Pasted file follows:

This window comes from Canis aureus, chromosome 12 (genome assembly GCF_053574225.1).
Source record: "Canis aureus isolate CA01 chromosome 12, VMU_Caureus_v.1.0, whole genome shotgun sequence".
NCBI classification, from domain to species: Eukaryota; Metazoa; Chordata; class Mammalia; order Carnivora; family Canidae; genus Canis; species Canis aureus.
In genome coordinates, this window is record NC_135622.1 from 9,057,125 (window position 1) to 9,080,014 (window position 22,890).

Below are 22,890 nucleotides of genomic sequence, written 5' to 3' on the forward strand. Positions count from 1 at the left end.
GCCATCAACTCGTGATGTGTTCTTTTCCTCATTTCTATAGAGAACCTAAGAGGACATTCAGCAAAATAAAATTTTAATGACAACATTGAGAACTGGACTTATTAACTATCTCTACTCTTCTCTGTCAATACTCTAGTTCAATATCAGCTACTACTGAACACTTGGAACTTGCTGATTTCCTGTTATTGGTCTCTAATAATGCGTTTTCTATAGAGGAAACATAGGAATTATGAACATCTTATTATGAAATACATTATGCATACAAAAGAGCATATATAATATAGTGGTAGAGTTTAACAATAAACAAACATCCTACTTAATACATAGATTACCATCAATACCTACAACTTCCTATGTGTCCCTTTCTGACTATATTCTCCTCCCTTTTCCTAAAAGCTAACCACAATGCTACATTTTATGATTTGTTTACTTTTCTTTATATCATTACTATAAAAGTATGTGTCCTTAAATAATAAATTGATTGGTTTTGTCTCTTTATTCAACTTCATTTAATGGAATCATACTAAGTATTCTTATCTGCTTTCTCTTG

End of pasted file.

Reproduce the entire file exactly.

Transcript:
This window comes from Canis aureus, chromosome 12 (genome assembly GCF_053574225.1).
Source record: "Canis aureus isolate CA01 chromosome 12, VMU_Caureus_v.1.0, whole genome shotgun sequence".
NCBI classification, from domain to species: Eukaryota; Metazoa; Chordata; class Mammalia; order Carnivora; family Canidae; genus Canis; species Canis aureus.
In genome coordinates, this window is record NC_135622.1 from 9,057,125 (window position 1) to 9,080,014 (window position 22,890).

Below are 22,890 nucleotides of genomic sequence, written 5' to 3' on the forward strand. Positions count from 1 at the left end.
GCCATCAACTCGTGATGTGTTCTTTTCCTCATTTCTATAGAGAACCTAAGAGGACATTCAGCAAAATAAAATTTTAATGACAACATTGAGAACTGGACTTATTAACTATCTCTACTCTTCTCTGTCAATACTCTAGTTCAATATCAGCTACTACTGAACACTTGGAACTTGCTGATTTCCTGTTATTGGTCTCTAATAATGCGTTTTCTATAGAGGAAACATAGGAATTATGAACATCTTATTATGAAATACATTATGCATACAAAAGAGCATATATAATATAGTGGTAGAGTTTAACAATAAACAAACATCCTACTTAATACATAGATTACCATCAATACCTACAACTTCCTATGTGTCCCTTTCTGACTATATTCTCCTCCCTTTTCCTAAAAGCTAACCACAATGCTACATTTTATGATTTGTTTACTTTTCTTTATATCATTACTATAAAAGTATGTGTCCTTAAATAATAAATTGATTGGTTTTGTCTCTTTATTCAACTTCATTTAATGGAATCATACTAAGTATTCTTATCTGCTTTCTCTTG